• Big Brother Worship: Hae-young idolized his brother Sun-Woo to a big extent. The flashbacks show us that Sun-woo was a really good brother and person and completely deserving of Hae-young's love and affection.
  • Butterfly of Doom: Both Jae-han and Hae-young learn the hard way that actions have consequences, especially when it comes to the past.
    • After learning of the location of the next crime scene from a serial killer from Lt. Park, Detective Lee is able to save the victim, sees the culprit and catches him...or so he thinks. While the victim managed to survive and have a family, the person that Detective Lee arrests (who happened to be wearing the same outfit as the killer) dies in custody when the chief becomes too aggressive. The murders of the next two victims also occur much sooner, with another person killed with the same MO in the present time.
    • After learning that a burglary case would remain unsolved in the present time, Detective Lee asks for some tips, which Lt. Park gives. He ends up arresting an ex-con that he befriended, but as a result, the ex-con's daughter, who saw Lee as an uncle, dies in a bus accident.
    • In a case about serial killings with the victims asphyxiated, which has nine victims, Detective Lee manages to catch the culprit sooner despite Lt. Park refusing to give any information. This trope is subverted in that nothing wrong seems to be apparent, with future victims being still alive in the present, though Lt. Park thinks something bad could have happened and he just doesn't know what it is.
  • Call-Back: The Time Passes Montage of Hae-young's troubled youth in episode 1 shows him getting into a fight in a pool hall. Episode 12 reveals that he was in the pool hall confronting one of Sun-woo's classmates, the one who gave false witness and told the cops that Sun-woo took the victim of the Inju gang rape on a bus.
  • The Cavalry Arrives Late: Even with Hae-young's warning, Jae-han is too late to stop Sun-woo's murder on February 18, 2000.
  • Chekhov's Gun:
    • Lee Jae-han's old notebook, which contained the memo about his unsolved cases. He uses it in the last episode to send a message via The Slow Path to Hae-young in 2016.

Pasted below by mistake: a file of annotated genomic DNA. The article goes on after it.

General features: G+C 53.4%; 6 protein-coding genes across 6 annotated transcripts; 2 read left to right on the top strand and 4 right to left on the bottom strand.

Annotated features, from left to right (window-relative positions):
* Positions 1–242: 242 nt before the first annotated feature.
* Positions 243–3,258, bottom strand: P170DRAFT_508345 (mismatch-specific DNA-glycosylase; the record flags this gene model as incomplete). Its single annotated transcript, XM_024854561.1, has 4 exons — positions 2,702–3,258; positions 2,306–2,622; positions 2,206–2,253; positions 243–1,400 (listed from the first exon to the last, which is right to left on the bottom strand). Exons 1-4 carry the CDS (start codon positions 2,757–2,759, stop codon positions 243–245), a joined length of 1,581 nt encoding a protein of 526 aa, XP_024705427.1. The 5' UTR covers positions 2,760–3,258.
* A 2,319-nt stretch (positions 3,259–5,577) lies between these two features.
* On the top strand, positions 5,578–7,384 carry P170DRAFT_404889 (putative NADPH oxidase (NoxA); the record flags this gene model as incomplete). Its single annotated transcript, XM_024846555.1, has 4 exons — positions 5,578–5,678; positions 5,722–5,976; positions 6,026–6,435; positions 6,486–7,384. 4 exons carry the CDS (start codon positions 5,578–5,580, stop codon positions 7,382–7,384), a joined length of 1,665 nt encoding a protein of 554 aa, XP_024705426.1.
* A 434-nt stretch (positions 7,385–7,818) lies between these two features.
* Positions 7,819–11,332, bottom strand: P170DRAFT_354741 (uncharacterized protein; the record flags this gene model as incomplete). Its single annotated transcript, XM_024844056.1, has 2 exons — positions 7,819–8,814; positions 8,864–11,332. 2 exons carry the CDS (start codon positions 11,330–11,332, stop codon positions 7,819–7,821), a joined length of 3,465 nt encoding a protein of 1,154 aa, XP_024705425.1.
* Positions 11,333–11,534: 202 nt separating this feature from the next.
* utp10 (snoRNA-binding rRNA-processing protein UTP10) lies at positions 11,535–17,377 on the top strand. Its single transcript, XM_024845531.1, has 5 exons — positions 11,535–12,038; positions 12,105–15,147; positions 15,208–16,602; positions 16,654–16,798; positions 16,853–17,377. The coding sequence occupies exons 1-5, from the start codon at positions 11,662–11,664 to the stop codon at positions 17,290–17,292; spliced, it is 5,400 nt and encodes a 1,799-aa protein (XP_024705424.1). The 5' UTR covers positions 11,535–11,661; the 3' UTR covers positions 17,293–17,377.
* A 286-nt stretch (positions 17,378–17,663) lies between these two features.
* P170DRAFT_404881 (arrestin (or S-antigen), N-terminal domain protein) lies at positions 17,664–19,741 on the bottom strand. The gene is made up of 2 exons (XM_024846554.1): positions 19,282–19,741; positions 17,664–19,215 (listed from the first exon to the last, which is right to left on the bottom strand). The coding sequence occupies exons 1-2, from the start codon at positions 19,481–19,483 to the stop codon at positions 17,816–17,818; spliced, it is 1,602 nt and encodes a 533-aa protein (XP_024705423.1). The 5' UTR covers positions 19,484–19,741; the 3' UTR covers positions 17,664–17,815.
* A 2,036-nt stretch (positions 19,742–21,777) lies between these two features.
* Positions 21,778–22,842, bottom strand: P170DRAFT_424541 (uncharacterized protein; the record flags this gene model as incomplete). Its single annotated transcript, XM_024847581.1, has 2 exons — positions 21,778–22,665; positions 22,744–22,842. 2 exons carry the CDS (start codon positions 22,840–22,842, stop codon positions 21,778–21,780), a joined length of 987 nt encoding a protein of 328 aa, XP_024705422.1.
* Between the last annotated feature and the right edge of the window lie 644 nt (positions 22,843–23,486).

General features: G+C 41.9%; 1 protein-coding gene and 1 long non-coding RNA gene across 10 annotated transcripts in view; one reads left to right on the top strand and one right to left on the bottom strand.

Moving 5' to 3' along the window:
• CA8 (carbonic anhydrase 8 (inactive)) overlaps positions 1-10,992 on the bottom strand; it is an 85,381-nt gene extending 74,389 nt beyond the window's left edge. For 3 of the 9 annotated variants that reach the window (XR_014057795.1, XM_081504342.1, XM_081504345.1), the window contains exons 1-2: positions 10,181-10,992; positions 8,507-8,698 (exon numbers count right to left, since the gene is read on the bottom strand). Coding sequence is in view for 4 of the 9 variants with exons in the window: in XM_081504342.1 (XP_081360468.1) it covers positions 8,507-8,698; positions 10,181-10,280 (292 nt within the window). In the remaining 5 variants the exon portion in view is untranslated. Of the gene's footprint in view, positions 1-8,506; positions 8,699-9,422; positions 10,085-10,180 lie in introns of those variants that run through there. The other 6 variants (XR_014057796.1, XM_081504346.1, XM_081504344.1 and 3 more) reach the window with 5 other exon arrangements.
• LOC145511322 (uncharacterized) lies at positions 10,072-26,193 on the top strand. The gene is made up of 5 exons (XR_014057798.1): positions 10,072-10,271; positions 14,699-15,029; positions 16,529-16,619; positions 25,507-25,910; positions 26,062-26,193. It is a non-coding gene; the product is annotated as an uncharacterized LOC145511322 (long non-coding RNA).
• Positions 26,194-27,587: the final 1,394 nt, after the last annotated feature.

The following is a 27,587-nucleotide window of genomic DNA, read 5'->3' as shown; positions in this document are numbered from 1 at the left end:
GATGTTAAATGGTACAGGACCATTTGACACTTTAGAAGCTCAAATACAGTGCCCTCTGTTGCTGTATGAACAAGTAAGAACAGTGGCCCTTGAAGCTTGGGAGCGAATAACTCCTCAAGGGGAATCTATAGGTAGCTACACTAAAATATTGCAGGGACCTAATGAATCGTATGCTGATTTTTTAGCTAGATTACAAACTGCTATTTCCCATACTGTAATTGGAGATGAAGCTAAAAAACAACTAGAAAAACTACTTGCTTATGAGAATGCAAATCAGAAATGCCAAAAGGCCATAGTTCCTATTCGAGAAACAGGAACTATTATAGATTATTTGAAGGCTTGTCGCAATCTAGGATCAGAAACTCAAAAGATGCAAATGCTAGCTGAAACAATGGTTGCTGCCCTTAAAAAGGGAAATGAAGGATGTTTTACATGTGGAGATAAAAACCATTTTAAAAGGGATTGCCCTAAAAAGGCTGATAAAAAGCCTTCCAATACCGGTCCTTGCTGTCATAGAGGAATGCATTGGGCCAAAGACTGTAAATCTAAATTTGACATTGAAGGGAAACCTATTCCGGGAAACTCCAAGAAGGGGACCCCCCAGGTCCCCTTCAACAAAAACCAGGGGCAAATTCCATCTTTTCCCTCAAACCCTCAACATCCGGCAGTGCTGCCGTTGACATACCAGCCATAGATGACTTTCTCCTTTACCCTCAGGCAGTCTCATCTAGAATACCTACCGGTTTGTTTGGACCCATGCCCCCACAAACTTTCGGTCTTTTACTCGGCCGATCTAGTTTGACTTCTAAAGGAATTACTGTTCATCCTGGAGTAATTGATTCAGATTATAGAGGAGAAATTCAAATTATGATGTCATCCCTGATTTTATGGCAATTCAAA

• The stun gun that Jae-han gave his sweetheart in 1989. It didn't save her, but it did result in the apprehension of the killer in 2015 when the cops recovered it and found Jin-hyung's DNA.
  • Cobweb of Disuse: The abandoned hospital where Lt. Park goes in the first episode, which has been closed for at least 15 years. He finds a body there.
  • Company Town: It seems that Inju revolves around Inju Cement, which is why monstrous teen Jang Tae-jin gets away with orchestrating the gang-rape of a fellow student, and why the cops frame Sun-woo.
  • Cowboy Cop: Once Jae-han realises that most of the cops he knows cannot be trusted, he begins to take his own initiatives.
  • Creepy Souvenir: The killer in the suffocation cases kept trophies. Sometimes, the names were already on them, like one victim's diary or another's name tag from work. If they didn't already have a name on them, he labeled them.
  • Dead All Along: When he first talked to Detective Lee, Lt. Park searched for any members of the police with his name, only finding people with the same name and a file that says he's missing. After realizing the walkie-talkie communicates with the past, he does some digging and later finds his remains underneath a house. It is later revealed that Detective Lee was murdered by a crooked cop for having evidence of Lt. Park's brother being murdered by his boss.
  • Desk Sweep of Rage: Lee Chun-goo, the bus driver, does this in episode 4 when Hae-young confronts him with photos of the Gyeonggi serial killer victims. Chun-goo, who has claimed responsibility for the murders, is covering for the real killer, his son.
  • Disposable Woman: The majority of murder victims are mainly women, one of them being a child in the beginning.
  • Dirty Cop: Unfortunately, the series is liberally peppered with them. The biggest offender though is Kim Bum-Joo who rose to his current position by engaging in bribery, corruption and even murder.
  • Dramatic Gun Cock: A gun is dramatically cocked in episode 8 in the flashback scene that reveals that, yes, Deputy Chief Ahn was the one who murdered Jae-han back in 2000.
  • The Dog Bites Back: Sick of being his boss' whipping boy and haunted by killing Lee Jae-han, Ahn Chi-soo resigns and reveals that Park Hae-young is Sun-woo's little brother and offers to tell him everything. It gets him murdered. Before that, after learning that his daughter will die soon, he hides the evidence that Hae-young is related to Sun-woo.
  • Finger-Twitching Revival: Subverted in episode 16. Hae-young flatlines in the hospital, after he was shot. Then there's a cut to his Finger Twitching Revival...but he's not reviving, he's awakening in his bed at home, after actions in the past have completely changed the timeline that he's in.
  • Glasses Pull: The detective in charge of the 1989 investigation into the South Gyeonggi serial killings does this in episode 3, when Hae-young comes to ask. He then screams that everything that went wrong with that case was Jae-han's fault. (We later learn that Jae-han nabbed the wrong guy, who had a seizure and died after the cops slapped him around.)
  • He Knows Too Much: The reason Lee Jae-han met his end in the original timeline.